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Asymptomatic Carriers: Can They Unknowingly Be Spreading COVID-19?

Asymptomatic Carriers: Can They Unknowingly Be Spreading COVID-19?

A retrospective review published in the Annals of Internal Medicine by the Scripps Research Translational Institute claims that 30% to 45% of COVID-19 patients were infected by asymptomatic carriers. This recent discovery is pretty alarming. Is there asymptomatic transmission of the coronavirus disease?

What Does the Study Say?

Previous information about asymptomatic carriers said that the possibility of them spreading the virus is “extremely rare.” The study, which reviewed data from 16 groups of COVID-19 patients, says that it is much higher than previously known.

According to Dr. Eric Topol, founder of the institute and one of the paper’s authors, “The range we found is extraordinarily high, that means the range of what can happen with SARS-CoV-2 is from no symptoms to [death]. That’s not at all similar to any virus or pathogen we’ve experienced that has killing potential in the past. What we have here is an extraordinary spectrum, including this quiet, stealth mode of infecting somebody.”

The authors of the study, Dr. Topol and Daniel Oran, based their conclusions on diverse cohort studies that took into account symptomatic and asymptomatic patients. One of the results they studied was on the residents of a town called Vo, in Italy.

Of the 2,300 people sampled in Vo, researchers found that 41% were asymptomatic. This means that asymptomatic carriers might have contributed to the spread of the virus in the area.

Other Studies Support the Findings

Their results are supported by other studies that show asymptomatic patients having the same amount of viral load as symptomatic patients. People with a high viral load are more likely to be infectious compared to those with a lower viral load.

Dr. Topol adds that there is also the possibility of the virus causing damage without any outward symptoms. According to data, 76 out of the 331 people on the Diamond Princess cruise ship showed signs of lung damage, but no outward symptoms.

Dr. Topol continues, “Basically, the reason why we have to all wear masks—because nobody knows who is an asymptomatic carrier. The person doesn’t know it, and the person’s contacts don’t know it. That has enormous implications, and it’s an area we need to study more, on how to test people without symptoms on a very large scale, to understand these people better and follow them to determine precisely their ability to transmit.”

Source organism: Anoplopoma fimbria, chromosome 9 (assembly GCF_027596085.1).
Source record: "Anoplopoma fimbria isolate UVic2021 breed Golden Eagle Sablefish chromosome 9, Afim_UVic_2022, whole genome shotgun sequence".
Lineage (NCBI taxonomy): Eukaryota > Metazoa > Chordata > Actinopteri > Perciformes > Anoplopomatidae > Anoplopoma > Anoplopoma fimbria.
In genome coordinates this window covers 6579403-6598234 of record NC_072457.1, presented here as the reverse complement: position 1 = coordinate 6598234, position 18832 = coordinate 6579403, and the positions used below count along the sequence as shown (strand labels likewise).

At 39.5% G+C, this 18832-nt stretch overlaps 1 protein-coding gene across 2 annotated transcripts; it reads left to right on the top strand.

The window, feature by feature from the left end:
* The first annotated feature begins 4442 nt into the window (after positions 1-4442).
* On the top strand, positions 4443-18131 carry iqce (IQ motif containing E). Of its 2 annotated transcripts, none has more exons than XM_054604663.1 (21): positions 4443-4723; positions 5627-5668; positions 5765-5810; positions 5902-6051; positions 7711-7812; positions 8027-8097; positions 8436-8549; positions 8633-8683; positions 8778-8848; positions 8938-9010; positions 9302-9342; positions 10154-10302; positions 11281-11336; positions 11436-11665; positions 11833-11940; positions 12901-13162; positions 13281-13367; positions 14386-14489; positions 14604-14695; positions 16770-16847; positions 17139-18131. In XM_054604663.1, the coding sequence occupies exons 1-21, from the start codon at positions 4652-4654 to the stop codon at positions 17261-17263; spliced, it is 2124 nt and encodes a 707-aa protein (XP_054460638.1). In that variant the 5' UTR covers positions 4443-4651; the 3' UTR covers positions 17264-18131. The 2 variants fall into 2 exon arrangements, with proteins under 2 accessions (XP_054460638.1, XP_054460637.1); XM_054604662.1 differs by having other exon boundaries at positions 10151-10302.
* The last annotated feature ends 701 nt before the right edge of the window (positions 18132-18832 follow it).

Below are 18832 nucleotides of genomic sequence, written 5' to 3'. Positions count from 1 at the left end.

Is There Asymptomatic Transmission of the Coronavirus Disease?

While it seems that Dr. Topol’s findings show asymptomatic transmission of COVID-19, other medical experts beg to disagree. Maria Van Kerkhove, a WHO official and epidemiologist, added that asymptomatic transmission is rare.

Van Kerkhove said, “From the data we have, it still seems to be rare that an asymptomatic person transmits onward to a secondary individual.” She continues, “We have a number of reports from countries who are doing very detailed contact tracing. They’re following asymptomatic cases, they’re following contacts, and they’re not finding secondary transmission onward. It is very rare — and much of that is not published in the literature.”

However, her statements have sparked debate. Some groups are saying that wearing masks and practicing social distancing are not necessary because of her remarks.

Soon after, Van Kerkhove backtracked on her comments. She said that her statement was based on smaller studies, and should not be taken as WHO’s recommendations. People should still follow the WHO protocol when it comes to preventing the spread of the disease.

A number of studies have described individuals who were asymptomatic at the time of testing but upon following up, they were found to be “pre-symptomatic” and they would eventually go on to develop COVID-19 symptoms.

What does the WHO have to say?